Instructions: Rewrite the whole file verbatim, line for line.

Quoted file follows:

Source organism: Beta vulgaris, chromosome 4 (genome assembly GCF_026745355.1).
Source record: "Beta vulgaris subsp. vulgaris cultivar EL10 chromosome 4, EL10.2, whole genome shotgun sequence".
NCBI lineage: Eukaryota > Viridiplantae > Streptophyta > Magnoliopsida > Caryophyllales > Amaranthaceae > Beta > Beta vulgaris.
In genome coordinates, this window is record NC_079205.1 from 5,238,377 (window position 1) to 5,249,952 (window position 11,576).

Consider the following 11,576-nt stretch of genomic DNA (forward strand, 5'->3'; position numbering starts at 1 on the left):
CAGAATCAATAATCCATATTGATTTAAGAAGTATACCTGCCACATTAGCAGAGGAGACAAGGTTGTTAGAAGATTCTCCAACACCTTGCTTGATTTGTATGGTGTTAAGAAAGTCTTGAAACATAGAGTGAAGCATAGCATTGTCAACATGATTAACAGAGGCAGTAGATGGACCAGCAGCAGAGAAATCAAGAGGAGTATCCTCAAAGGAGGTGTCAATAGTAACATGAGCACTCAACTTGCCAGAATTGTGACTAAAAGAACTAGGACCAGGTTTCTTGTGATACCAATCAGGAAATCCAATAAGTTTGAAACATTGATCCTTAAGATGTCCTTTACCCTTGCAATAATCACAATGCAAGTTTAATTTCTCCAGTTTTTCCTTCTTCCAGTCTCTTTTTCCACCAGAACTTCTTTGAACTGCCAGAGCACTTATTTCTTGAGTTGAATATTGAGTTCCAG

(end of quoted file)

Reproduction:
Source organism: Beta vulgaris, chromosome 4 (genome assembly GCF_026745355.1).
Source record: "Beta vulgaris subsp. vulgaris cultivar EL10 chromosome 4, EL10.2, whole genome shotgun sequence".
NCBI lineage: Eukaryota > Viridiplantae > Streptophyta > Magnoliopsida > Caryophyllales > Amaranthaceae > Beta > Beta vulgaris.
In genome coordinates, this window is record NC_079205.1 from 5,238,377 (window position 1) to 5,249,952 (window position 11,576).

Consider the following 11,576-nt stretch of genomic DNA (forward strand, 5'->3'; position numbering starts at 1 on the left):
CAGAATCAATAATCCATATTGATTTAAGAAGTATACCTGCCACATTAGCAGAGGAGACAAGGTTGTTAGAAGATTCTCCAACACCTTGCTTGATTTGTATGGTGTTAAGAAAGTCTTGAAACATAGAGTGAAGCATAGCATTGTCAACATGATTAACAGAGGCAGTAGATGGACCAGCAGCAGAGAAATCAAGAGGAGTATCCTCAAAGGAGGTGTCAATAGTAACATGAGCACTCAACTTGCCAGAATTGTGACTAAAAGAACTAGGACCAGGTTTCTTGTGATACCAATCAGGAAATCCAATAAGTTTGAAACATTGATCCTTAAGATGTCCTTTACCCTTGCAATAATCACAATGCAAGTTTAATTTCTCCAGTTTTTCCTTCTTCCAGTCTCTTTTTCCACCAGAACTTCTTTGAACTGCCAGAGCACTTATTTCTTGAGTTGAATATTGAGTTCCAG